Fubo Sportsbook: Disrupting Customer Acquisition

On the strength of its integrated entertainment model, Fubo TV has launched Fubo Sportsbook, where sports streaming meets sports betting. CEO Scott Butera says the company’s million-member subscriber pool is a ready-made customer base.

Fubo Sportsbook: Disrupting Customer Acquisition

Once known as “the Netflix of soccer,” FuboTV originated as a streaming service for live soccer matches, available to subscribers for $7 a month.

That was 2015. In 2017, the service expanded to include all sports, then morphed to a virtual multichannel video programming distributor (vMVPD), a la Hulu TV and YouTube TV, offering live and on-demand television, but online. Today FuboTV offers hundreds of entertainment and news channels, with subscription packages starting at $64.99 a month.

In January the company bought sports wagering firm Vigtory, and in November, Fubo Gaming was licensed to offer sports bets at the Casino Queen in Marquette, Iowa. Fubo used its foothold there as a springboard for an all-new mobile sportsbook.

Fish in a Barrel

Add sports betting to live streaming to a sports-loving audience, and Fubo Sportsbook has a ready-made customer base. The structure may give it a leg up on sportsbooks that are spending small fortunes to acquire customers, to the point of forgoing profitability.

While Fubo can’t match the signups amassed by DraftKings and FanDuel—8 million and 6 million respectively—its numbers are heading north. Fubo TV recently reached nearly 1 million subscribers, up from just 286,000 in the second quarter of 2020.

“We’re doing something completely different,” Fubo Sportsbook CEO Scott Butera told GGB News. “If you think about traditional sportsbooks, they’ll advertise or broadcast various lines and betting opportunities and promotions, then you have to go to that particular platform to make a bet. Whereas in our case, because it’s integrated, everything is completely synced—what you see on TV is what’s happening on your sports betting app.” It’s virtually frictionless—flip to a different sporting event, and the app flips too, displaying markets for whatever the user is watching.

“If you’re watching the Giants-Jets game, we can create all kinds of betting opportunities around that game, because we know you’re watching,” said Butera. “From a customer acquisition and customer retention standpoint, it creates a really unique opportunity—our viewers are our subscribers.”

With hundreds of channels and a suite of entertainment offerings, Fubo can mine data well beyond sports betting preferences. “Not only do we have the customers to draw from, we also learn a lot about them, which enables us to be super-personalized,” said Butera, “because we know so much about the people we’re catering to.”

Casino-Style Marketing

The approach is second nature to a longtime casino guy like Butera. His past lives include stints as president and CEO of Foxwoods Resort Casino, CEO of Tropicana Entertainment, and president and COO of Trump Entertainment Resorts, along with a stint as president of MGM Interactive, prior to the establishment of BetMGM.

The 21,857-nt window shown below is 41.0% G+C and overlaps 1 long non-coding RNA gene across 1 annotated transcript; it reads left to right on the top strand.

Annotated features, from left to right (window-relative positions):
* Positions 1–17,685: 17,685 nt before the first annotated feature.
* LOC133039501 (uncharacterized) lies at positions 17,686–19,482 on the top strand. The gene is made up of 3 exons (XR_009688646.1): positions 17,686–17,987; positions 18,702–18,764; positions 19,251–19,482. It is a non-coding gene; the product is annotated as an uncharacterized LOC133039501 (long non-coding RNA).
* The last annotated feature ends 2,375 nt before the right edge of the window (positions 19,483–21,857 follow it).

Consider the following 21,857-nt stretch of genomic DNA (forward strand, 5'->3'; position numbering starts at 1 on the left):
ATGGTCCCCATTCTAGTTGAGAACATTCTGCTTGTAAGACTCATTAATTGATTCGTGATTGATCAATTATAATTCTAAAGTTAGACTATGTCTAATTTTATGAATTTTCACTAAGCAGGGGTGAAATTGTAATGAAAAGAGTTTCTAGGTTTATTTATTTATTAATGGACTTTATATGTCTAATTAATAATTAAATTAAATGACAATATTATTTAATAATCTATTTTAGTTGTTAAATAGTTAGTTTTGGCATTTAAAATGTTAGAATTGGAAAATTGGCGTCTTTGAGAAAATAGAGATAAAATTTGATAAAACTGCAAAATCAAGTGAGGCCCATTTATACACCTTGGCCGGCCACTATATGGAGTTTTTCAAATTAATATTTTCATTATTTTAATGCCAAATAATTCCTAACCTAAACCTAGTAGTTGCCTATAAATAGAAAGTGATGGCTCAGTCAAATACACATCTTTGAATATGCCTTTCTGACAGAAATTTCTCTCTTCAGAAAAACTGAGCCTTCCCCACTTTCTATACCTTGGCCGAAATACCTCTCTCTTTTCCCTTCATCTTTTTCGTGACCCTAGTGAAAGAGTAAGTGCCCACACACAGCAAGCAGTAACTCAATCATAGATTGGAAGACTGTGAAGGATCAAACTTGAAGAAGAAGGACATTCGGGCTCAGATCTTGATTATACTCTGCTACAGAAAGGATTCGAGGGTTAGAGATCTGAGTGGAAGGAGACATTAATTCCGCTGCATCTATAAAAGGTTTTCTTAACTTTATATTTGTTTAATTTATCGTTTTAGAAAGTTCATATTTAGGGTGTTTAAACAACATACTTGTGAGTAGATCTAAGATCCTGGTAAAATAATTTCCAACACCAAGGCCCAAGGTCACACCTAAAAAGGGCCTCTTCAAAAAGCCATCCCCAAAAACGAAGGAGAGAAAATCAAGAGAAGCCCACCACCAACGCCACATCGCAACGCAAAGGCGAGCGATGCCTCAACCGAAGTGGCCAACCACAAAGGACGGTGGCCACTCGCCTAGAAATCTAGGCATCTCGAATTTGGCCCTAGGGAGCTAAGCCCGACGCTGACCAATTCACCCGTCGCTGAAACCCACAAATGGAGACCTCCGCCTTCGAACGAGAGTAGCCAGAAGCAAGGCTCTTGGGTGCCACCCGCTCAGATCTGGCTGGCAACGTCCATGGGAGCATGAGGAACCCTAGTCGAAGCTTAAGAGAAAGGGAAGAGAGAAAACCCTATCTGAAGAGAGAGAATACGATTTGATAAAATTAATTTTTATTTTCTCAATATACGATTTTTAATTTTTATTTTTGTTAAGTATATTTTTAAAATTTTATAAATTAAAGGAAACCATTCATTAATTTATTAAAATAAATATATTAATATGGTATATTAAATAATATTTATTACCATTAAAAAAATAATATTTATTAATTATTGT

“In the casino business, we spent a lot of time really getting to know our customers. We knew everything about them: when they wake up, what they like to eat, who their family is,” Butera said. “And I cater offerings around that. We’re sort of replicating that same experience in our (sportsbook) model. I reach you in ways that others can’t.”

It also means less doled out on marketing. “A sportsbook advertising to a sports betting customer could buy a very expensive ad during an NFL game, but if I know that same customer also likes to watch HGTV, maybe I can run ad there for less and capture that same person. It’s like the casino business, where marketing promotions are developed based on what this customer likes.”

He likened the Fubo model to a “flywheel,” in which the video services support the sportsbook and vice versa. A free-to-play product gives customers a chance to partake without joining. “It’s a highly personalized ecosystem that drives engagement. That’s a big part of our scheme and why we think we’re able to efficiently add customers versus a traditional marketing approach,” where bookmakers can spend well over $300 for each new user.

Not to say Fubo has sidestepped heavy marketing investment. According to InvestorPlace.com, the company is still “going through a period of foundational spending” that will “drag earnings and cash flow down for a good while.”

But with U.S. sports betting breaking all records—through October, the year-to-date handle reached $42 billion, more than double the figures for 2020—more streaming services are leaping into sports wagering. ESPN+, DAZN, Sling TV and others are already on the field. Disney is looking to suit up. As cord-cutters increase in volume, it’s a whole new ball game.

Articles by Author: Marjorie Preston

Marjorie Preston is a staff writer for Global Gaming Business. She is a writer, editor, author and expat Pennsylvanian who now considers herself a New Jerseyan. Based on Brigantine Island north of Atlantic City, Preston has been writing about the gaming industry since 2007, when she joined the staff of Global Gaming Business as managing editor of Casino Connection.